During the design phase of the project, Milenko Matanovič introduced the idea of a Pacific Community. For all of the students this seemed rather theoretical but for the Russian students in particular, and later the Chinese, who had never been outside of their country, there was no context at all for such a concept. It wasn’t until they all worked together as a team did the illusive notion of a Pacific culture begin to make sense as they saw their individual forms of expressions unify into something new. Russian Architecture Professor Valery Moor, who transitioned from being a teacher to a team member during the course of the project (and, in the process, changed his approach towards design and building) simply observed that “Pacific Rim Park is inside the heart.”
The Soil & Soul design-build method was challenged by the San Diego Port Authority’s requirement that the design elements be presented beforehand and by the delay of the Chinese students’ arrival. In addition, Chinese students were hampered by the presence of a Chinese Foreign Affairs Officer monitor. But these impediments forced them to be flexible and respect what they accomplished in the face of unanticipated hindrances, and it strengthened their resolve to engage once again in the building of another park in Yantai, China, three years later (2001). In the end, they were able to bridge cultural barriers through their art. As captured in the words of the Mexican Deputy Consul General, Carlos Felix, at the dedication:
“…with the participation of artists from different cultures it is possible to promote [a] spirit of collaboration and understanding in the new millennium…Let’s continue with the support and promotion of this kind of project. Let’s enter into the new era of globalization with an open mind, facing the challenges and opportunities with determination to build a new community of nations in the Pacific Rim based in the greatness of our cultures.”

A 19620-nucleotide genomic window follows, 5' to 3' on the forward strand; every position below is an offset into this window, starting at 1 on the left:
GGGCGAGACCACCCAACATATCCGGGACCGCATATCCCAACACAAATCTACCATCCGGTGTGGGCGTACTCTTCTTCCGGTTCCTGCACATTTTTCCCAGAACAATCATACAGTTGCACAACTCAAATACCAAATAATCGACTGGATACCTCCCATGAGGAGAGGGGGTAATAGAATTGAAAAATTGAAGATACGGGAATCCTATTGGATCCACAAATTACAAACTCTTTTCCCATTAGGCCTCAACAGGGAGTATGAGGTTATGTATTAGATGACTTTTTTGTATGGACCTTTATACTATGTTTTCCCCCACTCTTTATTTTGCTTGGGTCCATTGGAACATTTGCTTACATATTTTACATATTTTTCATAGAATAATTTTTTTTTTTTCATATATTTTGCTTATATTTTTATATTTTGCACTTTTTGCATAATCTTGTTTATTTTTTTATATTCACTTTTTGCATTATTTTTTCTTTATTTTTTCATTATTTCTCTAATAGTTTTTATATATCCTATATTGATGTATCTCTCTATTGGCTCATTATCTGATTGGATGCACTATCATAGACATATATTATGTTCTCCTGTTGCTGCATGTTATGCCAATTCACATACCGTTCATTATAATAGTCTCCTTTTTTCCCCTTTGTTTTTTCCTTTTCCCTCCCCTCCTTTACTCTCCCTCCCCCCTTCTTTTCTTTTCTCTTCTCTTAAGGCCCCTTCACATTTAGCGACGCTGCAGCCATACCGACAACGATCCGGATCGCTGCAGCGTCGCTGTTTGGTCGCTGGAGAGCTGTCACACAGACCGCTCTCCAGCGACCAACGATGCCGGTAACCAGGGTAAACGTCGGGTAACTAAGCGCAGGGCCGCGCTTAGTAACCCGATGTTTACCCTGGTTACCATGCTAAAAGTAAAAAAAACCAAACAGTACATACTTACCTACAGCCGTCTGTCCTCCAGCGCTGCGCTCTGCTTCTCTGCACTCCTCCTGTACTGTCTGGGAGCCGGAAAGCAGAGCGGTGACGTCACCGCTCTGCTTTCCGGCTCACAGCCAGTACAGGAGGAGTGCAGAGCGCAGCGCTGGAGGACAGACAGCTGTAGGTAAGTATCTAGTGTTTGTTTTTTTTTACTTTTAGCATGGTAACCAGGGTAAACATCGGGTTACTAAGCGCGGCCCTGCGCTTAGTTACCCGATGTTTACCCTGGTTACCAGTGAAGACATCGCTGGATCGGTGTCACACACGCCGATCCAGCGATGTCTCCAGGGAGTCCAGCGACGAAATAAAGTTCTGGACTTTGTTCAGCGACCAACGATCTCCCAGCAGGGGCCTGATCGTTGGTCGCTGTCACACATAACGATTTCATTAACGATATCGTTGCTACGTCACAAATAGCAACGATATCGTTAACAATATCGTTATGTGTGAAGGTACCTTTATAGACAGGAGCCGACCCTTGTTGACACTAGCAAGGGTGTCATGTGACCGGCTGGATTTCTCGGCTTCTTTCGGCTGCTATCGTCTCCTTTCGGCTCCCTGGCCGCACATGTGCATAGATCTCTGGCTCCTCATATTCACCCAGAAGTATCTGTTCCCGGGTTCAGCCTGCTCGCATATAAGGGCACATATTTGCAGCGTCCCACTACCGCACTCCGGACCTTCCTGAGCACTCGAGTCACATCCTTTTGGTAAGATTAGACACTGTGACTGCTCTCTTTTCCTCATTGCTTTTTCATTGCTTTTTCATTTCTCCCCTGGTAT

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Build Dates: June 23 – July 17, 1998
Design/Build Team • Elena Alekseenko, Vladivostok • Cristobal González • Bardales, Tijuana • Barshia Cohee, San Diego • Hanintzerani “Hanni” Aburto Estrada, Tijuana • Gao Hongbo, Yantai • Nikolai Kassianov, Vladivostok • Aleksey Parnyakov, Vladivostok • Valeria Prokurova, Vladivostok • Valery Savostenko, Vladivostok • Nathaniel Towl, San Diego • Anatoly Tukbatulin, Vladivostok • Anna Vysotskaya, Vladivostok • Yudan Wang, Yantai • Xin, Yantai • Ma Zhixin, Yantai
Team Leaders • Kyle Bergman, San Diego • Alber Dematis, San Diego • Kim Emmerson, San Diego • James Hubbell, San Diego • Milenko Matanovic, San Diego • Valery Moor, Vladivostok • Chen Zhiqiang, Yantai
Support Team • Vivian Blackstone, San Diego • Diana Chuh, San Diego • Brennan Hubbell, San Diego • Chuck Lang, San Diego • Molly Lee, San Diego • Maegan Prentice, San Diego
TOP PHOTO: The San Diego Pacific Rim Park, “Pearl of the Pacific,” completed in 1998, by Tom Lamb
Thanks so very much for spotlighting Jim’s work and continuing to building his legacy!
MAY HE LIVE FOREVER!